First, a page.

Does the universe require a prime mover?

Call it a demiurge, cosmic force, or God; for hundreds of generations humankind has believed in a prime mover of the universe, a cosmic hand upon the wheel. The alternate idea, that the universe and life began accidentally or spontaneously without the intercession of a divine or supernatural force has been considered wrong by many if not most people, and such belief designated as dangerous heresy, overtly humanistic, improbable, and even an opinion worthy of burning at the stake.

There’s an undeniable risk of great hubris that accompanies the idea of a prime mover, namely placing humanity in extra-special categories: (a) fashioned in the image of God, (b) given dominion over all other living things, and (c) entering a divine realm of angels after death. In acts of reification, i.e., treating the abstract as concrete, we thus elevate ourselves to a privileged position in the universe, this despite the short duration of our species and the relative insignificance of our planet, solar system, and galaxy, just one among trillions of galaxies that we now know of.

I find the idea that life arose through chemistry and physics truly wondrous; it feels close to sacred. According to science, visible matter comprises a mere 4% of the universe, yet from that paltry sum life emerged; given as much as we know at this point, it’s really quite special. Non-living elements, nearly all of which are produced through the process of star creation and destruction, interact with each other in fascinating ways. Consider rusting iron.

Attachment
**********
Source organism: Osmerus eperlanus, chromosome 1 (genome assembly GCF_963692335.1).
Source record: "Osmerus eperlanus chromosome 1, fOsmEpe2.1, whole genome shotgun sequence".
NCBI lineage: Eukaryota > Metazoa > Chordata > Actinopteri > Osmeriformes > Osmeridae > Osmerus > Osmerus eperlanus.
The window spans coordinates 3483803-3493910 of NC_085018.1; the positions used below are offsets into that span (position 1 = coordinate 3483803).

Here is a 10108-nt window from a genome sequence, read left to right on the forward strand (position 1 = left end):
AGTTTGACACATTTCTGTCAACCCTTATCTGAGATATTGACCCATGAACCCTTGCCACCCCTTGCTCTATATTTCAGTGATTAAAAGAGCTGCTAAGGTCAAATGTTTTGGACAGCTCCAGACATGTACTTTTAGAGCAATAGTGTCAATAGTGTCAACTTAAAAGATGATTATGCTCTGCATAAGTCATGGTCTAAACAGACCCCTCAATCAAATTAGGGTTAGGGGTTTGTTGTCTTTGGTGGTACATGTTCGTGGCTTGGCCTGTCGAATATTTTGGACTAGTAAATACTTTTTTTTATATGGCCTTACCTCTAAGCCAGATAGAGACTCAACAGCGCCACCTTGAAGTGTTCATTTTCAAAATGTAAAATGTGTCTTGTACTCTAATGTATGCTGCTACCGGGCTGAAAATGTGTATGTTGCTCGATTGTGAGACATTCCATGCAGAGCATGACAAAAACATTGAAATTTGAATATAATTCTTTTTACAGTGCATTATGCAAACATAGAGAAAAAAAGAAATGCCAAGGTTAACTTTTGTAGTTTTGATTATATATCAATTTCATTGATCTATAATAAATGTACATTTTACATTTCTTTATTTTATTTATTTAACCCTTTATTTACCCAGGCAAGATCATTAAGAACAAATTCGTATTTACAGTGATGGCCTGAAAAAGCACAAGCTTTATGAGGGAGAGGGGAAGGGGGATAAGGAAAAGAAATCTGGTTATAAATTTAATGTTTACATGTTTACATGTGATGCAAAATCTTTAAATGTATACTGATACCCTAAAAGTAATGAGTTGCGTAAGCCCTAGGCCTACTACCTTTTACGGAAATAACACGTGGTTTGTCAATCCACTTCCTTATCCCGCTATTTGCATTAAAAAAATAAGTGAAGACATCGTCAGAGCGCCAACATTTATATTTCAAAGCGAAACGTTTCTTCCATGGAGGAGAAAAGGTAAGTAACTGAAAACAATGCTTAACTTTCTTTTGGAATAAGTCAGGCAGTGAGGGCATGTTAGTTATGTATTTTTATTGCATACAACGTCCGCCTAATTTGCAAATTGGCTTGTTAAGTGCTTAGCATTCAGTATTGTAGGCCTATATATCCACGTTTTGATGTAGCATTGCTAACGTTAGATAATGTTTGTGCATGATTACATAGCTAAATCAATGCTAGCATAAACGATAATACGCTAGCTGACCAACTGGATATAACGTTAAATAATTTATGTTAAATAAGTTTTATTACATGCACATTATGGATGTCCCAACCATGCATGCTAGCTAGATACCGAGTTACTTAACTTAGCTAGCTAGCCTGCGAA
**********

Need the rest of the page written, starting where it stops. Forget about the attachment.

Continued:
In the presence of water, either liquid or vapor, oxygen and iron produce rust. In this case, water acts as a catalyst, supporting the reaction of two elements: oxidation. So it is generally in chemistry and physics; elements sometimes combine and interact, producing various effects. When chemistry becomes biology, these interactions create life in the form of organic proteins for example, the building blocks of living systems. Proteins are complex molecules and there are millions of different types. They can appear willful, as in viruses – simple bundles of proteins intent on reproducing whenever possible.

DNA, the deoxyribonucleic acid molecule, is particularly adept at reproduction, and if living conditions are favorable, exhibits a persistent urge to accurately self-propagate. In such conditions, DNA is self-catalyzing, able to carry on its reproductive mission without need of any outside assistance. Its evolutionary adaptations are billions of years old; life presumably will persist in some fashion on earth until and unless a cataclysmic event brings it to a screeching halt.

At this point in time no prime mover is required; life carries on just fine on its own. And by extension, we too are on our own. As social animals, we gather in large groups and aggregate in cities where our mutual habits can thrive. We need each other, which is why Thomas Hobbes famously called life of the solitary person in nature poor, nasty, brutish, and short. Banishment from others generally has meant death.

It’s not surprising that existence within an evolving universe includes evolving life; after all, why reinvent the wheel? These conditions, however, impart to us a high degree of freedom and self-responsibility, aspects of living that are anything but straight-forward, as Psychiatrist Eric Fromm noted in his insightful book Escape from Freedom.

Human destiny is in our hands, as uncomfortable as that makes many of us feel. Humanity is its own prime mover.

3 thoughts on “Does the universe require a prime mover?

  1. Is it time we find us a Prime Groover? An omnipotent figure to show us how to dance through life and leave only a happy trace!

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